SINGAPORE – Najib Razak’s corruption hearings resumed this week in Malaysia amid growing speculation that Prime Minister Muhyiddin Yassin’s government could be prepared to facilitate more lenient treatment of the scandal-tainted ex-premier than had been the case under the preceding Mahathir Mohamad administration.
With Muhyiddin’s three-month-old premiership propped by an alliance with the United Malays National Organization (UMNO), the long-ruling party Najib led and over which he still wields a degree of influence, observers wonder whether the new leader has the political will to press ahead with top-level prosecutions initiated by Mahathir’s government.
State prosecutors’ recent decision to drop money-laundering charges against Riza Aziz, Najib’s film producer stepson, as part of an asset forfeiture deal has, moreover, raised new questions about judicial independence, a persistent concern under Najib’s tenure.
The plea bargain also has stoked a backlash that continues to play out among top lawyers, with the country’s ex-attorney general emphatically rebutting claims by his Muhyiddin-appointed successor that he had agreed “in principle” to the controversial settlement’s terms.
Riza, who is accused of channelling US$248 million in misappropriated funds from the 1Malaysia Development Berhad (1MDB) state investment fund toward the production of the Oscar-nominated film “The Wolf of Wall Street” and other Hollywood movies, agreed to return $107.3 million in overseas assets in a plea deal announced on May 14.
The court’s order did not amount to an acquittal, and it is unclear why authorities allowed Riza to return less than half of the total sum he is accused by prosecutors of laundering. Critics, moreover, noted that most of the assets he agreed to relinquish had already been seized by the US Department of Justice (DoJ) and would have anyway been returned to Malaysia.
US and Malaysian authorities allege an estimated $4.5 billion was embezzled from 1MDB between 2009 and 2014, portions of which Najib – who famously used the phrase “cash is king” to suggest that even public support can be bought – is accused of utilizing as a political slush fund to buoy his Barisan Nasional (BN) coalition’s electoral fortunes. Najib denies wrongdoing and has pleaded innocent in court.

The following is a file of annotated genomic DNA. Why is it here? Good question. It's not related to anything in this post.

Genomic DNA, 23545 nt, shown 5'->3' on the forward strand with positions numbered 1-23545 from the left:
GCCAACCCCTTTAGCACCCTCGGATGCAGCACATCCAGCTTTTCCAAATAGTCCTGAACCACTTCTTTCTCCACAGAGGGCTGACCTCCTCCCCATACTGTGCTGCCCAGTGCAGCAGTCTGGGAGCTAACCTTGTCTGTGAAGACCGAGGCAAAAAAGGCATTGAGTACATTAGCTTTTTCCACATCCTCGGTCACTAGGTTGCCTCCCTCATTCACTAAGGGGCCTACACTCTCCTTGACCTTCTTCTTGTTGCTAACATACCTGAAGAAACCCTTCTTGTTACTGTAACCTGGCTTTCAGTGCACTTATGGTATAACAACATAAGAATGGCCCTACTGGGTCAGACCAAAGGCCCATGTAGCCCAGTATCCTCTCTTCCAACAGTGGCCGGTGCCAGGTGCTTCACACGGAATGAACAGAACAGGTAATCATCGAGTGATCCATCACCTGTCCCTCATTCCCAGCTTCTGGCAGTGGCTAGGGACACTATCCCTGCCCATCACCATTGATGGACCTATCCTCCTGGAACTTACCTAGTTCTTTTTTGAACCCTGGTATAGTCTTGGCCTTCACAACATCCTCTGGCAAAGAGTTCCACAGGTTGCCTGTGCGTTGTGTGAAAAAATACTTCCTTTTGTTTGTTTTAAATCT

Embezzled public funds were allegedly used for his stepson’s purchases of three multi-million dollar homes in New York, Los Angeles and London, and fuelled extravagant shopping trips and luxury purchases made by Najib’s wife Rosmah Mansor, who many perceive as having exercised undue political influence during her husband’s nine-year tenure.
Tommy Thomas, a veteran litigator who stepped down as Malaysia’s attorney general in February with the change in government, derided Riza’s conditional discharge as a “sweetheart deal” that he “would have never sanctioned” in a refutation of current Attorney General Idrus Harun’s claim that he had earlier consented to the settlement.
“I would have lost all credibility in the eyes of the people of Malaysia whom I endeavored to serve as public prosecutor to the best of my ability, honestly and professionally, if I had approved it,” said Thomas in a May 18 statement that accused his successor, as well as the Malaysian Anti-Corruption Commission (MACC) in earlier remarks, with peddling “fiction.”
Prior to his resignation, Thomas took the lead in prosecuting top officials, including Najib, allegedly responsible for pilfering 1MDB funds in an elaborate globe-spanning heist. With the political tides now turned, his remarks have raised questions about whether Malaysia’s judiciary will come under political pressure while ruling on the landmark case.
“The judiciary is in no way to be blamed for this, [it] acted on the basis of what was presented to it,” prominent constitutional lawyer Gurdial Singh Nijar told Asia Times.
“The attorney-general/prosecution has complete conduct of the case/matter. If the prosecution says it wishes the court to make the order and both parties agree, the court has no choice but to make the order on the agreed terms,” said the veteran attorney, who believes that Riza’s plea deal should be rescinded on public interest grounds.
Following an outcry over the dismissal of charges against Najib’s stepson, Muhyiddin issued a statement denying any involvement in the case. The 73-year-old premier, who was fired as Najib’s deputy in 2016 for speaking out about the 1MDB scandal, has attempted to define his leadership as tough on corruption and a guardian of judicial independence.
“The judiciary has shown thus far that it is more than capable of providing a fair trial. There is no reason to doubt that,” said Surendra Ananth, a constitutional lawyer. “The concern if at all is if the charges against corruption-accused individuals are dropped. But even for that, it’s up to the attorney-general.”
The issue, says Mustafa Izzuddin, a senior international affairs analyst at Solaris Strategies Singapore, is not so much that the Malaysian judiciary is unable to adjudicate unhindered, “but more about a potential political interference in delaying, if not hindering, the cases being brought to the judiciary in the first place.”